Friday, 21 May 2021 08:55

Ag machinery demand buoyant

Written by  Mark Daniel
TAMA president Kyle Baxter says strengthened commodity prices are giving farmers and rural contractors more confidence to invest in new equipment. TAMA president Kyle Baxter says strengthened commodity prices are giving farmers and rural contractors more confidence to invest in new equipment.

Demand for agricultural machinery and equipment has kicked 2021 off to a fantastic start, following the momentum that built during spring and summer of 2020.

The Tractor and Machinery Association of New Zealand (TAMA) is reporting that tractor sales increased by more than 19% across all horespower sectors for the first quarter - compared to 2020. There was a notable 30% increase in the sub-40hp sector and a near 60% increase in the 150hp-plus sector.

In the 40hp-150hp sector, which covers horticulture and dairy, growth was a more modest 8%. However, this could increase quickly as new equipment arrives in the country.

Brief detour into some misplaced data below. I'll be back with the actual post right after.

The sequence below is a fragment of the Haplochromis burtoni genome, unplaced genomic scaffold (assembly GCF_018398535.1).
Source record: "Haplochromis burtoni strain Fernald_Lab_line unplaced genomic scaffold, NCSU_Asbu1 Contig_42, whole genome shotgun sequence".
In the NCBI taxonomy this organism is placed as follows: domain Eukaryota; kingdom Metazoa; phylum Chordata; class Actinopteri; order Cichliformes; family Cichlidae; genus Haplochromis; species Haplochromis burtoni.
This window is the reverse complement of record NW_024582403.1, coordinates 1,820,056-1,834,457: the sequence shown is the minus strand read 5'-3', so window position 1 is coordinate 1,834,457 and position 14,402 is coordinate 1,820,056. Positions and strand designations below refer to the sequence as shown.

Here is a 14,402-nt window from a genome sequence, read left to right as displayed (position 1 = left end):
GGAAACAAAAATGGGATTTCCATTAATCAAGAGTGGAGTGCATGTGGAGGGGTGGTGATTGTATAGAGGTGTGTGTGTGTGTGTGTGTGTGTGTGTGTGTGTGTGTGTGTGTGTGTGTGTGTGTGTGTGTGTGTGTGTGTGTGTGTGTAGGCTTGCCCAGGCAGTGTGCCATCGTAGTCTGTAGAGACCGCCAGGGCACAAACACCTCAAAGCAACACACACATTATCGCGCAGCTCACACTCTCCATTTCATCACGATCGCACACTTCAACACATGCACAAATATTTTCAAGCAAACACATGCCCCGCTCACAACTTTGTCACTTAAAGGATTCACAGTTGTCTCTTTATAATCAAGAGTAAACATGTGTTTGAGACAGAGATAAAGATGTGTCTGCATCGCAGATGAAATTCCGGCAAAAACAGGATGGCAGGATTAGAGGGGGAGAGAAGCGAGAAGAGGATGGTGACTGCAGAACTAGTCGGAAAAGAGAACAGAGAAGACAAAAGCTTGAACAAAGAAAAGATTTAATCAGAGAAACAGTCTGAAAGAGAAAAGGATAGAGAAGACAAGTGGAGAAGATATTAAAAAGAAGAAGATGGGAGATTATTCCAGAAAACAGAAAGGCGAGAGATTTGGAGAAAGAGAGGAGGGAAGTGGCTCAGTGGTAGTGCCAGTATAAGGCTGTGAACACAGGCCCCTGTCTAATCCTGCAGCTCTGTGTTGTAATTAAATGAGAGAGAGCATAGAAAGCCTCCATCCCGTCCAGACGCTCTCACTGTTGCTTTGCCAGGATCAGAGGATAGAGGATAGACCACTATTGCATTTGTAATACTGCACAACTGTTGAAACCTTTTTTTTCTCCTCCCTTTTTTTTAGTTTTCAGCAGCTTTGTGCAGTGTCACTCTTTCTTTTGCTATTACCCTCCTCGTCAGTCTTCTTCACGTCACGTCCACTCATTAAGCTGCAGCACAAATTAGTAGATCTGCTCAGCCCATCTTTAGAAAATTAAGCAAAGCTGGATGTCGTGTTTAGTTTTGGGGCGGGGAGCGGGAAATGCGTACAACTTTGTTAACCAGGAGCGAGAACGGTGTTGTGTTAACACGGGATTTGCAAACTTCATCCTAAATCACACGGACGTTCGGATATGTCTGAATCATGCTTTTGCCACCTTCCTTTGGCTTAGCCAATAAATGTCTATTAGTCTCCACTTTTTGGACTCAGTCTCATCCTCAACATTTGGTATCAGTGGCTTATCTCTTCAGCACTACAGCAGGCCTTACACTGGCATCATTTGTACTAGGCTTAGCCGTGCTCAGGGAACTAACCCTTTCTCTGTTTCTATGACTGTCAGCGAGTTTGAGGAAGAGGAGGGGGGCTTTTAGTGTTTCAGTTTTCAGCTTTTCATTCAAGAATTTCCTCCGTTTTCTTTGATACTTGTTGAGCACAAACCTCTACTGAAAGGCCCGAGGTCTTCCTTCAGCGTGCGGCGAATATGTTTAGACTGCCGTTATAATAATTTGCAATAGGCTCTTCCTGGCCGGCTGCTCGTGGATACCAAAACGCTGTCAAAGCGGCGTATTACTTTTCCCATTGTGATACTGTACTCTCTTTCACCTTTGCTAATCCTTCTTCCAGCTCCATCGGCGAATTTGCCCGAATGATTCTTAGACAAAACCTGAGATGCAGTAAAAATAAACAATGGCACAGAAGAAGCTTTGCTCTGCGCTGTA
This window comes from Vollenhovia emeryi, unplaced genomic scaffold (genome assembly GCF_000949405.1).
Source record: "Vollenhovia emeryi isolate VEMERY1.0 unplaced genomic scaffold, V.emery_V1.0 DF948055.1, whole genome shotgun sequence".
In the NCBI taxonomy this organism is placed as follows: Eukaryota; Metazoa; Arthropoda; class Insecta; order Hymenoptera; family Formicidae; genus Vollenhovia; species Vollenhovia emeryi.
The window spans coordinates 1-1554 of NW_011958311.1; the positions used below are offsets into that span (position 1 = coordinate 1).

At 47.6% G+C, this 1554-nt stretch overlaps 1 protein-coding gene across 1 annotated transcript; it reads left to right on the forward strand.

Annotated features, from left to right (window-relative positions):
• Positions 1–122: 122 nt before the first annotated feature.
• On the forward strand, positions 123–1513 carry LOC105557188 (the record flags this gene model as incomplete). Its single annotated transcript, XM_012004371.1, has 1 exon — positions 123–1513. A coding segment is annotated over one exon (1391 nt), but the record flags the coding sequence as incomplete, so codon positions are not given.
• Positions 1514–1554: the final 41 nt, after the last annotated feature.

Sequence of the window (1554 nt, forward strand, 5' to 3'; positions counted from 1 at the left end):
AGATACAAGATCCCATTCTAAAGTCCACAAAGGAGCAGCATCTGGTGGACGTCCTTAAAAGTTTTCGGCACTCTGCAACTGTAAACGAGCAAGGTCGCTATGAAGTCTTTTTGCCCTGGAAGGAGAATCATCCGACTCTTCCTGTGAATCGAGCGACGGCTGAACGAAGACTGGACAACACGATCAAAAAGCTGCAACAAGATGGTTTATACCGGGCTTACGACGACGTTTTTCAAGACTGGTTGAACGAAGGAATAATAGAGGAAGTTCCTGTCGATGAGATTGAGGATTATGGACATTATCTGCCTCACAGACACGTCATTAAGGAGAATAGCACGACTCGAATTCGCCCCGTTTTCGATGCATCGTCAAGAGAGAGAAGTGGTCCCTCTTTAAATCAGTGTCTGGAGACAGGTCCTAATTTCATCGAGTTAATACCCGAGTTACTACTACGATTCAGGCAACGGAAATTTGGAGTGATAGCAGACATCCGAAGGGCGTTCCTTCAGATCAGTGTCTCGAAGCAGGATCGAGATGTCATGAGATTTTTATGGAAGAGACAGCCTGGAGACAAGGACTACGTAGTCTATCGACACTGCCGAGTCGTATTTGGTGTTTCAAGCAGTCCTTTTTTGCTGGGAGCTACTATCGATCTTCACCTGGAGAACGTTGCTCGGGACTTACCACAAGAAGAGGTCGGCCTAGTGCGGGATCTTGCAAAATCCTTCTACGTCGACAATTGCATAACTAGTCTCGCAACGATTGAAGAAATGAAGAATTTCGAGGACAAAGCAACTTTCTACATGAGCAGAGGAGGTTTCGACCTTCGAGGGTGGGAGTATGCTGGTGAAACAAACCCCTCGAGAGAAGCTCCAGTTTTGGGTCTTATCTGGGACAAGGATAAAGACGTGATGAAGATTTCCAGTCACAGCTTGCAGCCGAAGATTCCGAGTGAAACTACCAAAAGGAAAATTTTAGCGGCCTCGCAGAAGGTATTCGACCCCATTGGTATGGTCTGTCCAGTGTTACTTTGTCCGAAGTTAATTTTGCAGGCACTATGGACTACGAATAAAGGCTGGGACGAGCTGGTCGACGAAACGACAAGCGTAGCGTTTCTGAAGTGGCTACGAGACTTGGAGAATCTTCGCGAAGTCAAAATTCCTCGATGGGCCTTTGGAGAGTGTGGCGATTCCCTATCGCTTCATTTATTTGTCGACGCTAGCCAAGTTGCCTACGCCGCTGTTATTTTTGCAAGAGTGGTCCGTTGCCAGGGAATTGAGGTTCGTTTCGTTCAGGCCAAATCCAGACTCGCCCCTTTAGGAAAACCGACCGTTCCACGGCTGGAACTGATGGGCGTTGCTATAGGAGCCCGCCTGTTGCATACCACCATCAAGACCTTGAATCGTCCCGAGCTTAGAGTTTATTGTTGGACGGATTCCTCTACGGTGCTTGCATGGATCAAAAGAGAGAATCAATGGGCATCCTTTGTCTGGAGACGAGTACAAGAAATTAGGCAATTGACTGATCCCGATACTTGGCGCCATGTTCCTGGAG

TAMA president, Kyle Baxter says he's seeing first-hand how strengthened commodity prices are giving farmers and rural contractors more confidence to invest in new equipment. However, border control issues are a continuing challenge, affecting both the supply of staff and equipment.

"Current border restrictions have left many TAMA members short-staffed," Baxter says.

"We're looking forward to the second half of 2021, with vaccinations and digital travel passports becoming more prevalent, hopefully allowing a relaxation of border controls to assist with the flow of skilled staff to our members."

He adds that continuing supply chain 'challenges' are also impacting members.

"Global manufacturing constraints are still a reality, as plants continue to work through local Covid restrictions, but the flow of equipment into New Zealand is increasing steadily," Baxter says.

"TAMA members who manufacture in New Zealand are reporting growth in customer confidence and a strong demand for their equipment. But, on the flip-side, they are experiencing issues with fulfilling orders for export due to global shipping constraints."

From a finance point of view, Baxter says the combination of strengthened confidence and commodity prices is resulting in the lending institutions looking favourably at the agricultural industry.

"This appetite to lend to agriculture will certainly help continue to stimulate the sector further as we go into the 2021 season."

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